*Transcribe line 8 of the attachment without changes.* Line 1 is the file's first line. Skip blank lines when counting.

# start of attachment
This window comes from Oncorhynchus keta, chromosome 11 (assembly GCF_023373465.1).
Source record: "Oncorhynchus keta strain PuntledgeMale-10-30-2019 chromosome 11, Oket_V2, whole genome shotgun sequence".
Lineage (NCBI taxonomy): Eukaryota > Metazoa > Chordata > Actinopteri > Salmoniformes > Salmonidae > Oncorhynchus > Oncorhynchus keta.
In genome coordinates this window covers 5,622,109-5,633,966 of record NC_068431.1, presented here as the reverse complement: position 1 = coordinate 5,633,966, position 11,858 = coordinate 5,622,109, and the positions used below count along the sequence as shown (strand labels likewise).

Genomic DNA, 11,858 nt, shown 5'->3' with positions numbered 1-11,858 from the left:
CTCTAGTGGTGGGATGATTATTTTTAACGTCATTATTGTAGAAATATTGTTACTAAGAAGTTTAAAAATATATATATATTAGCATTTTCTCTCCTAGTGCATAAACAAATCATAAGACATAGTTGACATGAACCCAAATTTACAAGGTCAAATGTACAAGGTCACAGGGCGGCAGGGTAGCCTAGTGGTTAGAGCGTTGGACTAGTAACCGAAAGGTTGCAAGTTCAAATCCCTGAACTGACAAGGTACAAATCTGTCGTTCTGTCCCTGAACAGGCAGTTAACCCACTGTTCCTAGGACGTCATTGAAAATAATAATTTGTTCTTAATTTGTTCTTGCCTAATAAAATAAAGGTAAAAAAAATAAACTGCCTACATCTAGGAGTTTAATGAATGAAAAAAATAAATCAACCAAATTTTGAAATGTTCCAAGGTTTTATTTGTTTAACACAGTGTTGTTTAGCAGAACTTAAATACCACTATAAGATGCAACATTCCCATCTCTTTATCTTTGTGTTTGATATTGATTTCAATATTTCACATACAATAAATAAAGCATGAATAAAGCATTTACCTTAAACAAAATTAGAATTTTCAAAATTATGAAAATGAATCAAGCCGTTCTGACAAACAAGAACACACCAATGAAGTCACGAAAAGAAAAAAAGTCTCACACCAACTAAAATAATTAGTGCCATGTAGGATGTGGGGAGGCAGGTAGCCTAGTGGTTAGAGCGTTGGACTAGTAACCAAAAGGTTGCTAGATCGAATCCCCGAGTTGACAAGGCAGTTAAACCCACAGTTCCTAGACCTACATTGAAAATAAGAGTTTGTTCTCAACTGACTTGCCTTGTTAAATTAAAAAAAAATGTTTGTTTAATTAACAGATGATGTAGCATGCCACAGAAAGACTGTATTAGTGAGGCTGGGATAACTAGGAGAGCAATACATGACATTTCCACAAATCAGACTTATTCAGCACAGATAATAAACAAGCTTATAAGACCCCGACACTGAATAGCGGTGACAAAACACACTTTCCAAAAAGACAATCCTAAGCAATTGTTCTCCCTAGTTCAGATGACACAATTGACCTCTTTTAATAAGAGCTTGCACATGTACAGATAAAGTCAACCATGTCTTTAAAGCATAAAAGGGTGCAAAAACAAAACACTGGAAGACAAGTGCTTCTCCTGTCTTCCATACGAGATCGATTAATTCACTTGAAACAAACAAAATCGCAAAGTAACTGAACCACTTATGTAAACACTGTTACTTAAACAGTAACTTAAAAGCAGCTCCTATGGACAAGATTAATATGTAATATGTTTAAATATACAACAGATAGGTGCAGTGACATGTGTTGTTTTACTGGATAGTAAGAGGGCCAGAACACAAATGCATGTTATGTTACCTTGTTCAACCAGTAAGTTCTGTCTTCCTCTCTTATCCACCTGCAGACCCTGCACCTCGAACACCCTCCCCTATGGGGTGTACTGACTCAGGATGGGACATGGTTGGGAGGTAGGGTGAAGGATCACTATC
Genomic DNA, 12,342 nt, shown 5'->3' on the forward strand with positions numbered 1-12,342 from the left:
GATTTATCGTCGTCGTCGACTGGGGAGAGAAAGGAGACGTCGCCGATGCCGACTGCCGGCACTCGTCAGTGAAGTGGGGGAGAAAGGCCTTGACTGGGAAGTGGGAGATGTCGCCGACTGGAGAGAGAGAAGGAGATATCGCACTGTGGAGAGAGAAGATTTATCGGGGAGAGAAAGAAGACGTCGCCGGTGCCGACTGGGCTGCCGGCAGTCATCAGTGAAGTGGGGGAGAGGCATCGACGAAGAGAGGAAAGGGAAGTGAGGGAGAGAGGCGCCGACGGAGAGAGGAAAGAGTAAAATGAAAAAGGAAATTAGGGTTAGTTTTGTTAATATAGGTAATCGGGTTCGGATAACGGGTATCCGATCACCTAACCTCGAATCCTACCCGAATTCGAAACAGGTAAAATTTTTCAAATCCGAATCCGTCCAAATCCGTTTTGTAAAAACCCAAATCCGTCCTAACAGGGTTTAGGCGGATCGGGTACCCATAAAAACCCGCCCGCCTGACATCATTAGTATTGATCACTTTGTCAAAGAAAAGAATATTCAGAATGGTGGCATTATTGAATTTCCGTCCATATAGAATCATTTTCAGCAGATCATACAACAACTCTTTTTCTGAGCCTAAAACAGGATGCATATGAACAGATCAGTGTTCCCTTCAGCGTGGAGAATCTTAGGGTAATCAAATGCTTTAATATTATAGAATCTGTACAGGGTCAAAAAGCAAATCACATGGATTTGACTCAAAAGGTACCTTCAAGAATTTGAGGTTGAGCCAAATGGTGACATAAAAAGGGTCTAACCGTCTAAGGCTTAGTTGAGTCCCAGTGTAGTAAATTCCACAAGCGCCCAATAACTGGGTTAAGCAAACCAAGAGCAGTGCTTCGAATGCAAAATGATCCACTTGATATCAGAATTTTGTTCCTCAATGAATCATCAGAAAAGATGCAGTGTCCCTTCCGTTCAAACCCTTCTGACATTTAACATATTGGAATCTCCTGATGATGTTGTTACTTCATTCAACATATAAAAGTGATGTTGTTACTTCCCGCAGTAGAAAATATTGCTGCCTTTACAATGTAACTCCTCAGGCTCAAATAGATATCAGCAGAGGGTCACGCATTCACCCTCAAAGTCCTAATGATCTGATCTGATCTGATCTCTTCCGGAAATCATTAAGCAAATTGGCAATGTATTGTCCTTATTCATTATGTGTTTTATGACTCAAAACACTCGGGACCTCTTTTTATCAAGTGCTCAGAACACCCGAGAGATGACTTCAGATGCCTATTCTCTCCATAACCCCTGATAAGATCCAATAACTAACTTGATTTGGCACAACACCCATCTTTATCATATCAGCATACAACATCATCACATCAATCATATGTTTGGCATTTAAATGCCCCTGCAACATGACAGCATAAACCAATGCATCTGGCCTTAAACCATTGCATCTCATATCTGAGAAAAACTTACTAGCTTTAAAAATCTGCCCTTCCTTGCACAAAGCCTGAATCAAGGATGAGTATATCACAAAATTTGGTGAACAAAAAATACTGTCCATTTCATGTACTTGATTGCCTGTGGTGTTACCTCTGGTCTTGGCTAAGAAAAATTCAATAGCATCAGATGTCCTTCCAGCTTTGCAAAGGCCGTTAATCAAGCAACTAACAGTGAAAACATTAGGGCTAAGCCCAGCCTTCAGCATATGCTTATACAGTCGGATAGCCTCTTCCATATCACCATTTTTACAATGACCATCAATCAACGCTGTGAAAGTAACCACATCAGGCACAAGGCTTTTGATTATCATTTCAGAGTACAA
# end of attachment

GATTTATCGTCGTCGTCGACTGGGGAGAGAAAGGAGACGTCGCCGATGCCGACTGCCGGCACTCGTCAGTGAAGTGGGGGAGAAAGGCCTTGACTGGGAAGTGGGAGATGTCGCCGACTGGAGAGAGAGAAGGAGATATCGCACTGTGGAGAGAGAAGATTTATCGGGGAGAGAAAGAAGACGTCGCCGGTGCCGACTGGGCTGCCGGCAGTCATCAGTGAAGTGGGGGAGAGGCATCGACGAAGAGAGGAAAGGGAAGTGAGGGAGAGAGGCGCCGACGGAGAGAGGAAAGAGTAAAATGAAAAAGGAAATTAGGGTTAGTTTTGTTAATATAGGTAATCGGGTTCGGATAACGGGTATCCGATCACCTAACCTCGAATCCTACCCGAATTCGAAACAGGTAAAATTTTTCAAATCCGAATCCGTCCAAATCCGTTTTGTAAAAACCCAAATCCGTCCTAACAGGGTTTAGGCGGATCGGGTACCCATAAAAACCCGCCCGCCTGACATCATTAGTATTGATCACTTTGTCAAAGAAAAGAATATTCAGAATGGTGGCATTATTGAATTTCCGTCCATATAGAATCATTTTCAGCAGATCATACAACAACTCTTTTTCTGAGCCTAAAACAGGATGCATATGAACAGATCAGTGTTCCCTTCAGCGTGGAGAATCTTAGGGTAATCAAATGCTTTAATATTATAGAATCTGTACAGGGTCAAAAAGCAAATCACATGGATTTGACTCAAAAGGTACCTTCAAGAATTTGAGGTTGAGCCAAATGGTGACATAAAAAGGGTCTAACCGTCTAAGGCTTAGTTGAGTCCCAGTGTAGTAAATTCCACAAGCGCCCAATAACTGGGTTAAGCAAACCAAGAGCAGTGCTTCGAATGCAAAATGATCCACTTGATATCAGAATTTTGTTCCTCAATGAATCATCAGAAAAGATGCAGTGTCCCTTCCGTTCAAACCCTTCTGACATTTAACATATTGGAATCTCCTGATGATGTTGTTACTTCATTCAACATATAAAAGTGATGTTGTTACTTCCCGCAGTAGAAAATATTGCTGCCTTTACAATGTAACTCCTCAGGCTCAAATAGATATCAGCAGAGGGTCACGCATTCACCCTCAAAGTCCTAATGATCTGATCTGATCTGATCTCTTCCGGAAATCATTAAGCAAATTGGCAATGTATTGTCCTTATTCATTATGTGTTTTATGACTCAAAACACTCGGGACCTCTTTTTATCAAGTGCTCAGAACACCCGAGAGATGACTTCAGATGCCTATTCTCTCCATAACCCCTGATAAGATCCAATAACTAACTTGATTTGGCACAACACCCATCTTTATCATATCAGCATACAACATCATCACATCAATCATATGTTTGGCATTTAAATGCCCCTGCAACATGACAGCATAAACCAATGCATCTGGCCTTAAACCATTGCATCTCATATCTGAGAAAAACTTACTAGCTTTAAAAATCTGCCCTTCCTTGCACAAAGCCTGAATCAAGGATGAGTATATCACAAAATTTGGTGAACAAAAAATACTGTCCATTTCATGTACTTGATTGCCTGTGGTGTTACCTCTGGTCTTGGCTAAGAAAAATTCAATAGCATCAGATGTCCTTCCAGCTTTGCAAAGGCCGTTAATCAAGCAACTAACAGTGAAAACATTAGGGCTAAGCCCAGCCTTCAGCATATGCTTATACAGTCGGATAGCCTCTTCCATATCACCATTTTTACAATGACCATCAATCAACGCTGTGAAAGTAACCACATCAGGCACAAGGCTTTTGATTATCATTTCAGAGTACAA